Senior Government Ministers have warned Boris Johnson against lifting existing restrictions on Sunday trading.
In a letter to the Prime Minister, Chief Whip Mark Spencer, Leader of the House of Commons Jacob Rees-Mogg and leader of the Lords Baroness Evans of Bowes Park warned him to expect “strong” opposition if the Government pushes ahead with the plans.
Supporters of the move to allow supermarkets to open for more than six hours on a Sunday claim the changes would only be in place for a year, but critics say it is a “back-door” attempt to introduce them permanently.
The plans form part of the coronavirus recovery Bill. The three Ministers reportedly fear the whole Bill could be derailed because of the Sunday trading clauses, which are expected to be fiercely opposed.
Attempts were last made to change the rules on Sunday trading hours in 2016, but David Cameron’s government were defeated after 27 Tory MPs rebelled.
The Labour Party has already publicly opposed the move. Shadow Foreign Secretary Lisa Nandy has said she is “not at all convinced that this will actually help to get the economy back on track”.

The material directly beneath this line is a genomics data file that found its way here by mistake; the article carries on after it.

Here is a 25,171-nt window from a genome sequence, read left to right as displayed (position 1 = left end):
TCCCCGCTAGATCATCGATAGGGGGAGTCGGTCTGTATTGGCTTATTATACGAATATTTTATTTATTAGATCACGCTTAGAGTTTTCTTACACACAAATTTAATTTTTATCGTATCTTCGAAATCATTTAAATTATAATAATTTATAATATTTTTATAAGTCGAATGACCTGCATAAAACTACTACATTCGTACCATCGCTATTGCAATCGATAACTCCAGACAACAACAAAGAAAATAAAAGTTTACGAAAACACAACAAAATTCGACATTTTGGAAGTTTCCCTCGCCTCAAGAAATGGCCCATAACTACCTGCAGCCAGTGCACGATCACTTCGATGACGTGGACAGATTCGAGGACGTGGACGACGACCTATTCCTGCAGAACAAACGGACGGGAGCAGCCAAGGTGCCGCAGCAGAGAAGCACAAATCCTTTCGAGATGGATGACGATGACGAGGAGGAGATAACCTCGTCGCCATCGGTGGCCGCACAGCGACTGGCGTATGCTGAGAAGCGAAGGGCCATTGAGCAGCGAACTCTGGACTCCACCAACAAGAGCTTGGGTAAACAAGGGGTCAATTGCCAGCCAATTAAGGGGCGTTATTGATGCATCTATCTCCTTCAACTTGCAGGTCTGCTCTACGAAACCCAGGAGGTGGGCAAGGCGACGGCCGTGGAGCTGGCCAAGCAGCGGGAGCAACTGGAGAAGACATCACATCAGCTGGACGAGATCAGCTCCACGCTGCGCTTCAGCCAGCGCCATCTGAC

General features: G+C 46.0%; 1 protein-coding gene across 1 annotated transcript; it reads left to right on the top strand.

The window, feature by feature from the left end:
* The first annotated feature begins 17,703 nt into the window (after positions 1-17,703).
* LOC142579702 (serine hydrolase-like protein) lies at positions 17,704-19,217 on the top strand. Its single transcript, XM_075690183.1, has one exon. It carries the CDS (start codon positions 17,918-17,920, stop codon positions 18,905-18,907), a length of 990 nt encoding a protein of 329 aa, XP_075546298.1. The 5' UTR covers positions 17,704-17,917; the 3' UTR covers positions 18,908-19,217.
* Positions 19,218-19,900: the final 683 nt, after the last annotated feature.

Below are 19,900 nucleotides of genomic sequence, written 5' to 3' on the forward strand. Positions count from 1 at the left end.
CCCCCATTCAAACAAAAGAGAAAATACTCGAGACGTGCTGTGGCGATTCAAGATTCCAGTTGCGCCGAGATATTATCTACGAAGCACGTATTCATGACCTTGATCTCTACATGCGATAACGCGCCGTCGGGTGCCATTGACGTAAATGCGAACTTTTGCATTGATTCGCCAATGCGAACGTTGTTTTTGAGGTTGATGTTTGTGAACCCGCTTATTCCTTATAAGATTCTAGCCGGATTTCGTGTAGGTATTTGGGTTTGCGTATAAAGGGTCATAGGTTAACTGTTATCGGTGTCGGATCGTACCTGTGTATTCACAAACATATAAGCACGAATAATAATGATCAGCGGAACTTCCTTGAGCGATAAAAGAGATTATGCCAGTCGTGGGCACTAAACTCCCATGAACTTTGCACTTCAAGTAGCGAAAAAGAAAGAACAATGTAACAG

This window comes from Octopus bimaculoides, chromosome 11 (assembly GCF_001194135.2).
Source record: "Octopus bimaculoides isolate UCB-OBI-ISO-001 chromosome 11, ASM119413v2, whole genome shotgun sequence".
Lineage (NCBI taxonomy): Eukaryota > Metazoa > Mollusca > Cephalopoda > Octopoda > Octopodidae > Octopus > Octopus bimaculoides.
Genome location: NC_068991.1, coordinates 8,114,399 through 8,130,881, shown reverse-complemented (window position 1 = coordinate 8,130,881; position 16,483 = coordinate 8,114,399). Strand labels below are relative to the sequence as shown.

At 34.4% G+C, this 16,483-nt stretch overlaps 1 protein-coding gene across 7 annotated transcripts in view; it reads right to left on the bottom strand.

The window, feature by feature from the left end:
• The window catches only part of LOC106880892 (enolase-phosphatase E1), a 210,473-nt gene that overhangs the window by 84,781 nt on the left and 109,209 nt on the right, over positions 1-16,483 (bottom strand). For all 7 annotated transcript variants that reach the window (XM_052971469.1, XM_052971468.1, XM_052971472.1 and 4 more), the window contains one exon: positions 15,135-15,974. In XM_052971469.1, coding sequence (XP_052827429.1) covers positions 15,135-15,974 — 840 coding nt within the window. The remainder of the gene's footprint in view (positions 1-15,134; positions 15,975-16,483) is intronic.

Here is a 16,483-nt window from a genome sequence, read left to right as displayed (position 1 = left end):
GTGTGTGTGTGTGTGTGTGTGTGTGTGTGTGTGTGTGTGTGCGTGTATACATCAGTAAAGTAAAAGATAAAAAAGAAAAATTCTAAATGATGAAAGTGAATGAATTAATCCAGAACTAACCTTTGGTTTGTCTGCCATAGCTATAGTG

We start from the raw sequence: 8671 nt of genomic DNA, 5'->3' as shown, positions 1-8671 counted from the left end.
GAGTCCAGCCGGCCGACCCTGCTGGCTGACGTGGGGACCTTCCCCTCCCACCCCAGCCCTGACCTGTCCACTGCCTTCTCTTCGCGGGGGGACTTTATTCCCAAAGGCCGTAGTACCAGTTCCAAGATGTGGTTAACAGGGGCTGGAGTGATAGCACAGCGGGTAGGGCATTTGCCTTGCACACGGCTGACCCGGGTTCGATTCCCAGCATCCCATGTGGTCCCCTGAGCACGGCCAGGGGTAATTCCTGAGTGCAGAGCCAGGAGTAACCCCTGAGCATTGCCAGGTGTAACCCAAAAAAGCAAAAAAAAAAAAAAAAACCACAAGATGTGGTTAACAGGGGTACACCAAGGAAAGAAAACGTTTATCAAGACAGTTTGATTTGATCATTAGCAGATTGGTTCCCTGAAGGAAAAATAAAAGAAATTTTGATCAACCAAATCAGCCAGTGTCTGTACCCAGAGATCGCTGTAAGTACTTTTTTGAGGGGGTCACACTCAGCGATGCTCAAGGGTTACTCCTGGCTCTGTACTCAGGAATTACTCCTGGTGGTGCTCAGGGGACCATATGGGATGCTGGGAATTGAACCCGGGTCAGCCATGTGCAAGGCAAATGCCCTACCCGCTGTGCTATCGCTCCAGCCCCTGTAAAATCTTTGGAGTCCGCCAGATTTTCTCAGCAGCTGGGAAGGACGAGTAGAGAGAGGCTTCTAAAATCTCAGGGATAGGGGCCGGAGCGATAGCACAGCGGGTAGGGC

Recent polling shows that the current rules are supported by 58 per cent of the public. Separate survey results show 91 per cent of shopworkers in large shops also oppose longer Sunday opening hours.
Last week, John Barstow, Chief Executive of shopworkers’ union Usdaw, said: “The Government’s proposals to extend supermarket Sunday trading hours are unnecessary and disrespectful to retail workers – who are key workers – and to Sunday as a day of rest.”
He also suggested that, rather than lifting restrictions, they could be made tighter, by applying them to online deliveries and small shops.
When the plans were mooted, The Christian Institute’s Ciarán Kelly said that “for people from all walks of life, Sunday is special and we need to keep it that way.
“Relaxing Sunday trading laws will put more pressure on people to work on Sundays, harming family life and further interfering with Sunday as a day of rest”.